July 16, 2009 // Posted in Audio Software, Culture, General, iPhone stuff, Uncategorized (Tags: , , ) |  1 Comment

For DJs of electronic music, one of the biggest challenges is how to describe the music you play.  The Chickenhed Stylemaker machine is a solution to that problem.  It can also be used for inspiration.  Perhaps Chickenhed Stylemaker is the new Oblique Strategies?

Thanks to Jerry Abstract for the tip!

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Billie Tweets

July 9, 2009 // Posted in Audio Software, Culture, Visualization (Tags: , , , , ) |  No Comments

Billie Tweets is a Twitter based tribute to Michael Jackson by the open source software developers 9Astronauts.  It combines Michael Jackson’s video of Billie Jean with a karaoke style scrolling of lyrics highlighted word by word from recent tweets.  Each word in the song is pulled from a new “tweet” and displayed on the website in time with the music.  It’s a very forward thinking presentation and worth looking at.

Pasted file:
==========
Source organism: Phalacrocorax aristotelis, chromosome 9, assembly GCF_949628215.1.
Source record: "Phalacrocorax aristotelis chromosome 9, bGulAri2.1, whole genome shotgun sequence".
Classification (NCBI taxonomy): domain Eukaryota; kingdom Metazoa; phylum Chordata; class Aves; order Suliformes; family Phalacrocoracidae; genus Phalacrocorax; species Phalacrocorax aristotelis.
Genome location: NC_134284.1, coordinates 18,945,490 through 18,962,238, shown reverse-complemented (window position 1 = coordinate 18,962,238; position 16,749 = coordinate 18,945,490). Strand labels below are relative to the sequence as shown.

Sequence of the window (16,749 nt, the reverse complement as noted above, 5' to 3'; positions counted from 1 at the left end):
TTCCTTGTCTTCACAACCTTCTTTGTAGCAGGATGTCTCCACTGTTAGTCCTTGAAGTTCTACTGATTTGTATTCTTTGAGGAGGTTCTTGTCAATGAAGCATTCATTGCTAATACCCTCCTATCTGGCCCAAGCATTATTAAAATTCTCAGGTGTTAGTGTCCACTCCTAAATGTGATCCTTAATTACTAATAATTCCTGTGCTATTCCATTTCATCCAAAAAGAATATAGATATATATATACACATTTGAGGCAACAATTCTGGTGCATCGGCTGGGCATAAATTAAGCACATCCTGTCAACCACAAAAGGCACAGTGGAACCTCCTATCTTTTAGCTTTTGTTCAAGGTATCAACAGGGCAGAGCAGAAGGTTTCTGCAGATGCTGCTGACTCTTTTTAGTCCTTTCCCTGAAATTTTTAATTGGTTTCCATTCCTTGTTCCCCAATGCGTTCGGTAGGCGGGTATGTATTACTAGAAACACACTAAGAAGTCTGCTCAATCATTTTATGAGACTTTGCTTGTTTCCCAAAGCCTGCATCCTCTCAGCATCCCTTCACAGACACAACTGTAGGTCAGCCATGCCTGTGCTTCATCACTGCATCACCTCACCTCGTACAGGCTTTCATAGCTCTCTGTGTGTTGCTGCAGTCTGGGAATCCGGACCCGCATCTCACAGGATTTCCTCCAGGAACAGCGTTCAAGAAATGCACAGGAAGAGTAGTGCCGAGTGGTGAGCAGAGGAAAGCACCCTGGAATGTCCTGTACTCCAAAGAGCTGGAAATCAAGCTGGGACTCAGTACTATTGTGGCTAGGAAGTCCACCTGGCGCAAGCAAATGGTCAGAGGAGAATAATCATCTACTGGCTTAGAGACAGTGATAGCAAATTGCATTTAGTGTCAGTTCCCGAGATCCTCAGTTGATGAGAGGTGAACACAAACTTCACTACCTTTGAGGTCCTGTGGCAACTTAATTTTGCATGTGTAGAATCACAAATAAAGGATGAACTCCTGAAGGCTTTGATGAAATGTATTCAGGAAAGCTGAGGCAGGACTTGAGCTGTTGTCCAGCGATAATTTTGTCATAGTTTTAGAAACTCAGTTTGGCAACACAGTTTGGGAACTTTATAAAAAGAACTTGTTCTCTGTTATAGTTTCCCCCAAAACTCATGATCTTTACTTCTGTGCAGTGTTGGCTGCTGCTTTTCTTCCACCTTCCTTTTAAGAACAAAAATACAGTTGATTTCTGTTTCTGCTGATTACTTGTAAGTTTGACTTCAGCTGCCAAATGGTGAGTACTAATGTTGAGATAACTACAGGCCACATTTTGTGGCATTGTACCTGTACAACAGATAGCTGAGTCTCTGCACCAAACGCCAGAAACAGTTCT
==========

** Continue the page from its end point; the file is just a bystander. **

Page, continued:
billietweets

http://billietweets.com/

– Adam Smith-Kipnis

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Google Audio: Searching for the right words

July 6, 2009 // Posted in Audio Software, Culture, Gaming, General, iPhone stuff, Software, Uncategorized (Tags: , , , , , ) |  No Comments

Back in February I wrote about search engines with speech recognition capabilities. Now Google has gotten into the mix with Google Audio Indexing.  Google Audio Indexing is an extension of their Speech Recognition group.

There are two big questions being addressed here. What information can be extracted from millions of hours of audio and how can that information be applied?

Background

Generally speaking, the analysis of speech recognition consists of the following.

  • the topic(s) being discussed
  • the identities of the speaker(s)
  • the genders of the speakers
  • the emotional character of the speech
  • the amount and locations of speech versus non-speech (e.g. background noise or silence)

Speech is not the only data that can be extracted from uploaded video.  Music has tempo, key, lyrics, timbre, instrumentation and much more.  The search for sound effect reference material in web video is also currently limited by titles and keywords manually attached to videos.

Imagination

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Captions are not available

Imagine that you’re hearing impaired but would like to watch and understand political speeches posted to YouTube.  By using automated speech recognition in combination with closed captions, any spoken word video posted to YouTube would always be accessable to you.